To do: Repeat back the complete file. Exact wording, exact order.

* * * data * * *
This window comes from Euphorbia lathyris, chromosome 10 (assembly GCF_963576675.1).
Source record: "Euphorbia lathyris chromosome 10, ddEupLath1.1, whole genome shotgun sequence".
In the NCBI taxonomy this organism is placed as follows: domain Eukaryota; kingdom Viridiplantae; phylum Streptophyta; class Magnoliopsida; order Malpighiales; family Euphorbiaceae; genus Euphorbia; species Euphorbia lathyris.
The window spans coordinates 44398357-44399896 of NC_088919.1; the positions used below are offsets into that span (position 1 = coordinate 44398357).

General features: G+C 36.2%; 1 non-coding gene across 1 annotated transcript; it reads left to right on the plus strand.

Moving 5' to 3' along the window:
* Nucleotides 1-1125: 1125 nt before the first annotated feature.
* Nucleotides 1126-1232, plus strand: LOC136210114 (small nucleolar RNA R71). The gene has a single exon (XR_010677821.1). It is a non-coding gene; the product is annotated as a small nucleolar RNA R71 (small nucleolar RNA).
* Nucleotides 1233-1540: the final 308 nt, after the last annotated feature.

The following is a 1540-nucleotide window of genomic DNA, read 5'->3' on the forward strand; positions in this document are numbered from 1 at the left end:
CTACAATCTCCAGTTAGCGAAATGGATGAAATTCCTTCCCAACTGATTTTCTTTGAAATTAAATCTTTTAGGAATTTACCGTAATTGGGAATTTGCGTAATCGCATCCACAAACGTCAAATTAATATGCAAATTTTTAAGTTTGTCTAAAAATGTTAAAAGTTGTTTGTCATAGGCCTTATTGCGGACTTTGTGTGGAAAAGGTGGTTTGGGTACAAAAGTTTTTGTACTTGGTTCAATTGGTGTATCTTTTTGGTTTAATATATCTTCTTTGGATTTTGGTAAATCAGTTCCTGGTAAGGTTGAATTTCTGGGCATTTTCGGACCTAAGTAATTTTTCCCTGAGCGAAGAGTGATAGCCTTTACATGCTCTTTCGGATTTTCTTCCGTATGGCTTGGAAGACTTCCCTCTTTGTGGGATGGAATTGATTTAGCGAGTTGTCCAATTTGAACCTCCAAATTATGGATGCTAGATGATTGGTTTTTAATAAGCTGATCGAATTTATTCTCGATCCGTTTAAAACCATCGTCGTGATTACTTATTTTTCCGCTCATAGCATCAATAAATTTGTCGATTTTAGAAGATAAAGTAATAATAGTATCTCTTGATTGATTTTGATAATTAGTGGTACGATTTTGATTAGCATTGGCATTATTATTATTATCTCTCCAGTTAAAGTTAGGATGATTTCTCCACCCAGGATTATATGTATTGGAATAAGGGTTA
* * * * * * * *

This window comes from Euphorbia lathyris, chromosome 10 (assembly GCF_963576675.1).
Source record: "Euphorbia lathyris chromosome 10, ddEupLath1.1, whole genome shotgun sequence".
In the NCBI taxonomy this organism is placed as follows: domain Eukaryota; kingdom Viridiplantae; phylum Streptophyta; class Magnoliopsida; order Malpighiales; family Euphorbiaceae; genus Euphorbia; species Euphorbia lathyris.
The window spans coordinates 44398357-44399896 of NC_088919.1; the positions used below are offsets into that span (position 1 = coordinate 44398357).

General features: G+C 36.2%; 1 non-coding gene across 1 annotated transcript; it reads left to right on the plus strand.

Moving 5' to 3' along the window:
* Nucleotides 1-1125: 1125 nt before the first annotated feature.
* Nucleotides 1126-1232, plus strand: LOC136210114 (small nucleolar RNA R71). The gene has a single exon (XR_010677821.1). It is a non-coding gene; the product is annotated as a small nucleolar RNA R71 (small nucleolar RNA).
* Nucleotides 1233-1540: the final 308 nt, after the last annotated feature.

The following is a 1540-nucleotide window of genomic DNA, read 5'->3' on the forward strand; positions in this document are numbered from 1 at the left end:
CTACAATCTCCAGTTAGCGAAATGGATGAAATTCCTTCCCAACTGATTTTCTTTGAAATTAAATCTTTTAGGAATTTACCGTAATTGGGAATTTGCGTAATCGCATCCACAAACGTCAAATTAATATGCAAATTTTTAAGTTTGTCTAAAAATGTTAAAAGTTGTTTGTCATAGGCCTTATTGCGGACTTTGTGTGGAAAAGGTGGTTTGGGTACAAAAGTTTTTGTACTTGGTTCAATTGGTGTATCTTTTTGGTTTAATATATCTTCTTTGGATTTTGGTAAATCAGTTCCTGGTAAGGTTGAATTTCTGGGCATTTTCGGACCTAAGTAATTTTTCCCTGAGCGAAGAGTGATAGCCTTTACATGCTCTTTCGGATTTTCTTCCGTATGGCTTGGAAGACTTCCCTCTTTGTGGGATGGAATTGATTTAGCGAGTTGTCCAATTTGAACCTCCAAATTATGGATGCTAGATGATTGGTTTTTAATAAGCTGATCGAATTTATTCTCGATCCGTTTAAAACCATCGTCGTGATTACTTATTTTTCCGCTCATAGCATCAATAAATTTGTCGATTTTAGAAGATAAAGTAATAATAGTATCTCTTGATTGATTTTGATAATTAGTGGTACGATTTTGATTAGCATTGGCATTATTATTATTATCTCTCCAGTTAAAGTTAGGATGATTTCTCCACCCAGGATTATATGTATTGGAATAAGGGTTA